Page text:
The nation’s opioid addiction crisis has largely been considered a problem for white people, many of whom have fallen prey to abuse of prescription painkillers and have migrated to fentanyl and heroin, often in rural areas such as Appalachia.
But in the communities around this Ohio metropolis on the southern shore of Lake Erie, there is evidence of a disturbing turn: Last year, 58 of Cuyahoga County’s 399 fatal fentanyl overdoses were African Americans, killed by a synthetic opioid that is now responsible for almost two-thirds of the county’s overall deadly overdoses. Officials believe the introduction of fentanyl and carfentanil — an extremely powerful animal tranquilizer — into the cocaine sold in the region is responsible for the rise in black overdose deaths.
That black overdoses in the Cleveland area are surging is a shocking outlier in the epidemic, alarming county medical examiner Thomas Gilson so much that he highlighted the deaths when testifying at a Senate hearing in May.
“The covert introduction of fentanyl into the cocaine supply has caused a rapid rise in fatalities, and in 2017, the rate of African American fentanyl related deaths has doubled from 2016,” Gilson said.
Overdose deaths have been on the rise overall in Cuyahoga, and they are now seeing a major surge again, with a total of 43 fatal overdoses since Memorial Day, the medical examiner’s office said Wednesday. But the rise in fentanyl-related deaths among black drug users has been particularly stunning, with a nearly 900 percent increase from 2014 to 2016.
Six African Americans in Cuyahoga died from fentanyl-related overdoses in 2014, and the toll was 24 in 2015. In 2016, 58 black people died from fentanyl-related drug use, and through the first half of this year, 50 have died. Gilson expects to see more than 125 victims by year’s end.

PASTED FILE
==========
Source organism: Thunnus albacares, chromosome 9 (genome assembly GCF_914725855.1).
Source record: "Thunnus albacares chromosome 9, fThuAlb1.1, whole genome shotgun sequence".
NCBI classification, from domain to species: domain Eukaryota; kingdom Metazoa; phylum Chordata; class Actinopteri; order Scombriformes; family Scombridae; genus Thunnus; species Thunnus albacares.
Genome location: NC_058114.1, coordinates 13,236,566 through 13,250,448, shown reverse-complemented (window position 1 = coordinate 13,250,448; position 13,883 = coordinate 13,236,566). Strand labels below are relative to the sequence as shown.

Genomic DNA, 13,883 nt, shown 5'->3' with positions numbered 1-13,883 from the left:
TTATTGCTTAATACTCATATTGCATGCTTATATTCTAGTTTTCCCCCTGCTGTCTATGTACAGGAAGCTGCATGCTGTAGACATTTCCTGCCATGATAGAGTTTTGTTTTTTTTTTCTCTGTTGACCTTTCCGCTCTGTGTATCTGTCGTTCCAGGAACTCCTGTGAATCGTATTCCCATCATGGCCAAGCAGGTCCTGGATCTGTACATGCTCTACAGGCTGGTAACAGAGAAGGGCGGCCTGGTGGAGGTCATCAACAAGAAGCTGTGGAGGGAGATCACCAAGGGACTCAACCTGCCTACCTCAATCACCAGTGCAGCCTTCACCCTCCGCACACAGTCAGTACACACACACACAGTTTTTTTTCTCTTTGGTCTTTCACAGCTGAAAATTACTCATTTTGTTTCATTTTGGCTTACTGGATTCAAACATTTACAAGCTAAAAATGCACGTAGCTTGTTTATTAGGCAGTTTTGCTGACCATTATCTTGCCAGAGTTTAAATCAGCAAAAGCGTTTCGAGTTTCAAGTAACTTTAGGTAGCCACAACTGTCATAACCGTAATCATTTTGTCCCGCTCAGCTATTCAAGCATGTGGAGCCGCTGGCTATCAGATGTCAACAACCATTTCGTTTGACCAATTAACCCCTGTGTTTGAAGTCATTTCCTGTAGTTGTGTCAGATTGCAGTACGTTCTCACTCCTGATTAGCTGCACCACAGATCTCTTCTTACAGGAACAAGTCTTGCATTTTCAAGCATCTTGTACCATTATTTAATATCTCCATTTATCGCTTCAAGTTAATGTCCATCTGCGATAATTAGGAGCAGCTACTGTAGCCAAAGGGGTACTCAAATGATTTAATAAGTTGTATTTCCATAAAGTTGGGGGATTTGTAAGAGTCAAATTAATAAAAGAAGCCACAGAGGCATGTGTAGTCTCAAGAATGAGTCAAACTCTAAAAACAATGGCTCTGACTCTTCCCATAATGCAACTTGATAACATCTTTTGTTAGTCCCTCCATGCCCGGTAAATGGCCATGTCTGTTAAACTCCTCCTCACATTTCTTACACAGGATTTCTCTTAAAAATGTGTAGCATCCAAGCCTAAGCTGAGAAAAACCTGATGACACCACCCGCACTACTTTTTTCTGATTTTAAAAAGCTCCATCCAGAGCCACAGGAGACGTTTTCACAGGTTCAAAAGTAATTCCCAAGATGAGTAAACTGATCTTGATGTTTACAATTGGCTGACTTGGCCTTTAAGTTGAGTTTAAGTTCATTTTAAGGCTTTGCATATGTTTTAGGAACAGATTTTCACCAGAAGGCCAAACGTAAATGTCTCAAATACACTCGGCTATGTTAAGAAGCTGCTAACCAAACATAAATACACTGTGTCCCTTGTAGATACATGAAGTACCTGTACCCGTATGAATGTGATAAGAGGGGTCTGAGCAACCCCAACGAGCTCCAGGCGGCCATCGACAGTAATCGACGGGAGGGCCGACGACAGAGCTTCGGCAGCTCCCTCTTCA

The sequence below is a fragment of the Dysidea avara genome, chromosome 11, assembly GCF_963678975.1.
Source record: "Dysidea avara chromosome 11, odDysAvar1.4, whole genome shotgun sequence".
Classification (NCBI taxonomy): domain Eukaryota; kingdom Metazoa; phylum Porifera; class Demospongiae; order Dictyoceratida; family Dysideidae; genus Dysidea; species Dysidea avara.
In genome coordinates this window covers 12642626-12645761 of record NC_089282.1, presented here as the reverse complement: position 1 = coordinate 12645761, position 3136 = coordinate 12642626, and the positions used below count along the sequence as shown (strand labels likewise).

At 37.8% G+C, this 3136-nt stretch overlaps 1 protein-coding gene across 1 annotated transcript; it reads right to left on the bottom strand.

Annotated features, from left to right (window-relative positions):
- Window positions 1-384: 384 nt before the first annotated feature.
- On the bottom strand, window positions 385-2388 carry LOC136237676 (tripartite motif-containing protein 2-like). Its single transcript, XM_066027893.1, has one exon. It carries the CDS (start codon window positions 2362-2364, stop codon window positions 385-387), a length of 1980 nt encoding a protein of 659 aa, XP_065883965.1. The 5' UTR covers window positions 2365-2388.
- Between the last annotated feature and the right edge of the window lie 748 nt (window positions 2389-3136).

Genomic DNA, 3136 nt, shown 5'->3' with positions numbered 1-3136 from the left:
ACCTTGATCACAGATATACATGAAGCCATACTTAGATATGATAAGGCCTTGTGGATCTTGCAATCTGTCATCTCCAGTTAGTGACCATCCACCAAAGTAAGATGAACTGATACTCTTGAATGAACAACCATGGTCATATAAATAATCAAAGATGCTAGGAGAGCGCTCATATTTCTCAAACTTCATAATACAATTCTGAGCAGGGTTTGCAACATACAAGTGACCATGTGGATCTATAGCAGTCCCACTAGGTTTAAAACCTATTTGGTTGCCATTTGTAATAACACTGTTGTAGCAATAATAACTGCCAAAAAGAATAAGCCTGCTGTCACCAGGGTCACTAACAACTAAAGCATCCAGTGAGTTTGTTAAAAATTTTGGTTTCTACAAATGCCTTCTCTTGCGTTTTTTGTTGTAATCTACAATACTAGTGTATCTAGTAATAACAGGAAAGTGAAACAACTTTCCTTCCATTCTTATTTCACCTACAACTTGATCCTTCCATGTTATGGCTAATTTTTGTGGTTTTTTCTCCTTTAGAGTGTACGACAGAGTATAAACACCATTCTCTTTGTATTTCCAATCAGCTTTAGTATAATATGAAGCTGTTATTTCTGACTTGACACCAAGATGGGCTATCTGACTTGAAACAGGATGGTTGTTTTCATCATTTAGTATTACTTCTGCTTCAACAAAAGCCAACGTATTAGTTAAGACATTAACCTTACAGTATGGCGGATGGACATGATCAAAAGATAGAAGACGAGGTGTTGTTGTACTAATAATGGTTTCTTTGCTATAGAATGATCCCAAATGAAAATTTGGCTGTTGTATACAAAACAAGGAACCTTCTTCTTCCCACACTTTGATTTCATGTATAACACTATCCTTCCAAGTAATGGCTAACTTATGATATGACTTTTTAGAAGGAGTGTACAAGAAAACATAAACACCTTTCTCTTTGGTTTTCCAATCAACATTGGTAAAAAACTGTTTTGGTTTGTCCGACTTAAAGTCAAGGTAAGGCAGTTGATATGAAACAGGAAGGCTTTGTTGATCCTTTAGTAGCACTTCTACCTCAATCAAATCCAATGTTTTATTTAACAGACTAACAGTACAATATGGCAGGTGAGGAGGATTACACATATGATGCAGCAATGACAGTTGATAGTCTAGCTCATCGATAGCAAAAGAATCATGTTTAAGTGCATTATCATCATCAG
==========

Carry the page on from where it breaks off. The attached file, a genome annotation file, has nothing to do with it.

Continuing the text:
Cuyahoga County’s 52 municipalities include Cleveland and a host of suburbs, with a population of more than 1.2 million. The Cuyahoga River, which runs through the city’s center, has defined the racial composition of the county: blacks live to the east while whites went west. The new drug trend is hitting African American neighborhoods on Cleveland’s east side, as well as in relatively middle-class municipalities.
U.S. Rep. Marcia L. Fudge (D), who represents parts of Cleveland and its east-side suburbs, recently reintroduced a bill in Washington that aims to break the addiction she has seen ravaging her district, with a focus on funding for treatment. As she sees hundreds of her constituents overdosing, she believes talking about the problem isn’t enough.
“We have to find a way to get some control over the sales of fentanyl” and “find out where it’s coming from,” Fudge said in an interview, noting that many people — especially in black communities — don’t know what the drug is or that it could be laced into other drugs. “We have to start to educate people . . . who are less educated about the drugs, who have less resources and who tend to be treated at a lower rate.”
SOURCE: Afi-Odelia E. Scruggs
The Washington Post